The kids went back to school and all is going well so far. Hannah likes her teachers and is keeping up with all of the new homework demands this year. Most of her homework is done on the computer, which can be a bit complicated because she doesn't have much computer knowledge yet (lots of "Help, I clicked the wrong thing!"), but she's doing a good job with it. She started piano lessons, and is taking swim lessons instead of karate for now. Hebrew school is also two days a week now, often with its own homework component too. Max is happy in Room K Koalas, and we're hearing more and more about how he's spending his days. He got to be Shabbat Helper last week, which is always a highlight for him, and seems intrigued by their new class pets: a bunch of worms that they'll follow through the year.

Work has been incredibly busy, but we were excited to see our new fund launch at the end of September. We have had an institutional product for a long time, but this is our team's first foray into the retail market, and it's very exciting. It's been very interesting to see all that goes into a fund launch, since I've never been on that side before, and a challenge to add all of that on to my normal responsibilities.

We're also in the middle of the month of Jewish holidays that come every fall. We spent Rosh Hashanah in Newton, with Marc cooking two really nice meals, and we had a great time on the second day with the Weitzman family. After a chaotic day we made it to Hartford to spend Yom Kippur with Marc's family, and while it wasn't the smoothest trip, we had a great time being together. We put up our sukkah last weekend and are looking forward to having lots of people over to join us in it this Saturday afternoon.

After going weekly for the past couple of months, I am no longer going to physical therapy and have resumed going to the gym and working out on my own. My therapist was able to quantify my improvement, and I'm no longer as scared of hurting myself when moving my body. I even made it to the gym three times in a week once, which was my goal when I started working out in March (though I haven't done it again, 2x a week seems like the most I can do right now). It's getting easier, and I'm hoping to stick with it.

And in the midst of all this, there's been lots more. A couple of birthday parties, plus celebrating Marc's birthday one Shabbat evening. The annual Temple Emanuel BBQ. Back to school nights. Apple picking at Tougas Farm. Touch-a-Truck. The Lion King in 3D. Yo Gabba Gabba Live in Concert. Dinner out with Room K parents. Taking both kids to the dentist. Thankfully, this all didn't happen on the same day, though sometimes, it felt like it did.

But I did manage to carve out some downtime in the last few weeks, if you can believe it, and I realized that I'm really no good with downtime. With too much of it, I get depressed and anxious, or all wound up trying to figure out plans for next summer. It's just easier to always be doing something.

Which is probably why I have three parties on the calendar for this Sunday.

So what have you been up to?

Monday, September 19, 2011

Yea, I Kinda "Know How She Does It"

SPOILER ALERT: This contains some details from the movie, including the ending. If you don't want to know, don't read on!

This weekend the movie version of the book "I Don't Know How She Does It," by Allison Pearson, was released, starring Sarah Jessica Parker. The film depicted SJP as a married financial analyst living in Boston with a young daughter and son, and her struggles to keep up with all of the demands (sometimes self-imposed) that those roles entail.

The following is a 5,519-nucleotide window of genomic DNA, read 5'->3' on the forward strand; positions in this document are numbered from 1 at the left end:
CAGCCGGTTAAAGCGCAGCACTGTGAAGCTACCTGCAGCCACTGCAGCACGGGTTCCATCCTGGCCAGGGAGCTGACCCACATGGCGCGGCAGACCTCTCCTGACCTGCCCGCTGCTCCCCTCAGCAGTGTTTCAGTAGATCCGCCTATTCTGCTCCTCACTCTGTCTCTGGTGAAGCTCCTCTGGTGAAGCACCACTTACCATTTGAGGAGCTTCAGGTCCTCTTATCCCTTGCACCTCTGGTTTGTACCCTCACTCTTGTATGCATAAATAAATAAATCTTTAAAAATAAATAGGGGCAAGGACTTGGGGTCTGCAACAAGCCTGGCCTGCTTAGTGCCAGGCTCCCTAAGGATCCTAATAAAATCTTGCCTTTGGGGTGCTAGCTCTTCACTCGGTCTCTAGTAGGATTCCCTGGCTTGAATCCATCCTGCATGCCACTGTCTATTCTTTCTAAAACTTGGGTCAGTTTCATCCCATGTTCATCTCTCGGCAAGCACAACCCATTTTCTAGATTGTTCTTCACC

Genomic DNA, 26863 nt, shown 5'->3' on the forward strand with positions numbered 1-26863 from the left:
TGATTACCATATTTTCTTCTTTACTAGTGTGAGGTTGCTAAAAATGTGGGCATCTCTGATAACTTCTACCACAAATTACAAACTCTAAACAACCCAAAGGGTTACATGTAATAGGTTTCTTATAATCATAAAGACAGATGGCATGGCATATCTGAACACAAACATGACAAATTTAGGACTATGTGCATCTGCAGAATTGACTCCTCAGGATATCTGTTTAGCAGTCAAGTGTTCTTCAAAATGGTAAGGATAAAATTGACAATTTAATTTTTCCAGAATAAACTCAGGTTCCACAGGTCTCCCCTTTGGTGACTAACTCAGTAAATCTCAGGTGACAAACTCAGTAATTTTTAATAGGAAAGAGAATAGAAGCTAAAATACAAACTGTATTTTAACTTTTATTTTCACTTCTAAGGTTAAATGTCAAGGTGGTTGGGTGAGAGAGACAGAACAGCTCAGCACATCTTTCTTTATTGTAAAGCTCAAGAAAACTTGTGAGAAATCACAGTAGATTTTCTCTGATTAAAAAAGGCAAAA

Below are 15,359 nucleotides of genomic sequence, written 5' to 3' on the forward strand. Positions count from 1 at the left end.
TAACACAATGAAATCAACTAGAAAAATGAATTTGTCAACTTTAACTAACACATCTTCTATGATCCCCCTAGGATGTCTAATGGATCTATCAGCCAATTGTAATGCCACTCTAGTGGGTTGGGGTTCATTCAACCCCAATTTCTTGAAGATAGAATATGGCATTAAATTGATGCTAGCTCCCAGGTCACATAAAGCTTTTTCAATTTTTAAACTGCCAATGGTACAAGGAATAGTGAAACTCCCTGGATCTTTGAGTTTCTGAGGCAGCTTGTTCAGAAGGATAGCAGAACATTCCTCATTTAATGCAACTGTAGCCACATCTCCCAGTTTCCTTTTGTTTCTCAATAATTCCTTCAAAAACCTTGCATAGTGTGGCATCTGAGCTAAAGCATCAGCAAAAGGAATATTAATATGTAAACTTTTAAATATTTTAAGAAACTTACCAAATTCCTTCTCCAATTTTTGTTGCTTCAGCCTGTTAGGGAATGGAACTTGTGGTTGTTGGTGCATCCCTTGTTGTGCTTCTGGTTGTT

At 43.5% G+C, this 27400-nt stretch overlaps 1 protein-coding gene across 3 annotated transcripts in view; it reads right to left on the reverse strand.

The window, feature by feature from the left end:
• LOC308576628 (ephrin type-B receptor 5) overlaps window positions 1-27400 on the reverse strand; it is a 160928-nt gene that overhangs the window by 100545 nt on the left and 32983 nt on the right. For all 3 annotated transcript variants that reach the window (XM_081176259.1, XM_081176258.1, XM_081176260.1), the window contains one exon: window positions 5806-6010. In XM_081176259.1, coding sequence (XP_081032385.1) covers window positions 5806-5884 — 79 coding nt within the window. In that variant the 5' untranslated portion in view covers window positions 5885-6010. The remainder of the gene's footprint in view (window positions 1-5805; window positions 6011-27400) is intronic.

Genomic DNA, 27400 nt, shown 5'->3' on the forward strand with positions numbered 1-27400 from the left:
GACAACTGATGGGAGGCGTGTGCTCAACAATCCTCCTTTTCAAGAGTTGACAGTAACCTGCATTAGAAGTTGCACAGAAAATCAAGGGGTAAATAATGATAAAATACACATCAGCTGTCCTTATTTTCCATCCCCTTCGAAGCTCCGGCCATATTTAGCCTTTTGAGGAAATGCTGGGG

Gee, I just don't have any clue at all *how* she does it.

Or as my friend Jenny said, perhaps I was the inspiration for it all.

But no, the book came out in 2002 - two years before Hannah was born. It appears that I read the book then too, since I own the hardcover copy, and had started my MBA in January of 2003 (and got pregnant in May of 2003), so chances are I wasn't reading anything for pleasure at that time.

I remember reading it, and being a bit scared about how I would some day balance it all myself. The book takes place in London, and harried doesn't begin to describe lead character Kate Reddy's existence. There is never enough time for her marriage, she frets about not knowing the extensive details of her children's lives, has a complicated relationship with her nanny, and fights to be taken seriously in the office. Each chapter ends with her list of things to remember, which keep her up late at night.

But without yet having children myself, well, I couldn't possibly know just how much I would come to identify with Kate. Keeping track of the treasured comfort item, planning birthday parties, Power Point slides on daily average liquidity, kids obsessed with Mary Poppins - none of that had happened to me yet. But boy, has it happened. In an episode of the book I'd forgotten, Kate's daughter pushes her to read the book "Little Miss Busy" to her one evening at bedtime, and that book influenced my chat screen name being LilMisBusy when Marc and I met back in 1999, it's a theme I've kept up with for a long time now, and must have laughed at reading it at the time.

Having the movie set in Boston took all of the coincidences to another level. Of course there were many landmarks I recognized (and I think the entire audience snickered at the very fake "Boston Children's Hospital" edifice), though we never once saw SJP descend into the T on those stiletto heels. Near the start of the movie, her toddler son crawls in bed with her in the morning, and she sings "I Love You, a Bushel and a Peck" to him, and that was sung to me, and I have often sung it to Hannah and Max. Before the movie began, I had discussed a recent work issue with Stephanie, and an incredibly similar one was mentioned in the film. So yea, it was a lot like my own life, but with fewer high heels, and bosses who look nothing like Pierce Brosnan (sorry, guys).